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Precinct information modelling can help cities get to net zero

3D precinct information modelling (PIM) could be a “game-changer” in the planning of future sustainable cities, according to new research from the CRC for Low Carbon Living.

PIM is an extension of building information modelling (BIM), widely used in the building design, construction and facility management professions. PIM is not a software tool but rather an open-source, public information modelling standard designed to provide a framework for representing the data required to achieve carbon neutrality of urban assets that make up a precinct.

“After three years of research looking at how this data can be structured and operated in an open source model, we are now at the threshold of putting it into practice,” CRLCL project leader Jim Plume said. “The next step is for industry and the community to start using PIM.”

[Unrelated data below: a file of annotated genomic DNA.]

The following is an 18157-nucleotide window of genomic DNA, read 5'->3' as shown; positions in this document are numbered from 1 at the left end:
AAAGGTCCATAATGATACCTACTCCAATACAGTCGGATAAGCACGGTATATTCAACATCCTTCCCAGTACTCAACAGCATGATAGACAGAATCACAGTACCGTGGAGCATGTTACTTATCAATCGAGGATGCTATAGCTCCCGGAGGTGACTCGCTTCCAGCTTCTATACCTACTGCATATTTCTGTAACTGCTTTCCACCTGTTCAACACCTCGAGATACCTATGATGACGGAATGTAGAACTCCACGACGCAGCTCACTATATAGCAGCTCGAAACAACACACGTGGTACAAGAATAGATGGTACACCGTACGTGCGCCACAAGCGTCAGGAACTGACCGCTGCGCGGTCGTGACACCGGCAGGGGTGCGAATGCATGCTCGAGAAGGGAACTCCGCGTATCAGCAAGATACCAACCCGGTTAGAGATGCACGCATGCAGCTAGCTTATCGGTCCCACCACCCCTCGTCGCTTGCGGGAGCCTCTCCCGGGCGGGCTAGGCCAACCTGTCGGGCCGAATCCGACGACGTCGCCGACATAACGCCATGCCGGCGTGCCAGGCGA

Information in a PIM model is not only a resource for industry, but can help communities contribute to the planning process and outcome.

“In a nutshell PIM can lend critical support for the smart cities and communities that are emerging in response to the challenges of rapid urban growth in Australia and urbanisation across the globe,” Plume said.

“I believe PIM will make a major contribution for communities who aspire to having better, liveable, sustainable, resilient and safe cities for all, not just in Australia but across the globe.

“We are actively part of international efforts to use better information access and sharing to address sustainability issues around the world. A key outcome for us would be an opportunity to implement and refine these technologies in selected, strategic precincts in Australia, keeping us abreast of best global practice.”

The research was discussed last week at a special industry symposium: Using Precinct Information Modelling to Support Carbon Management.

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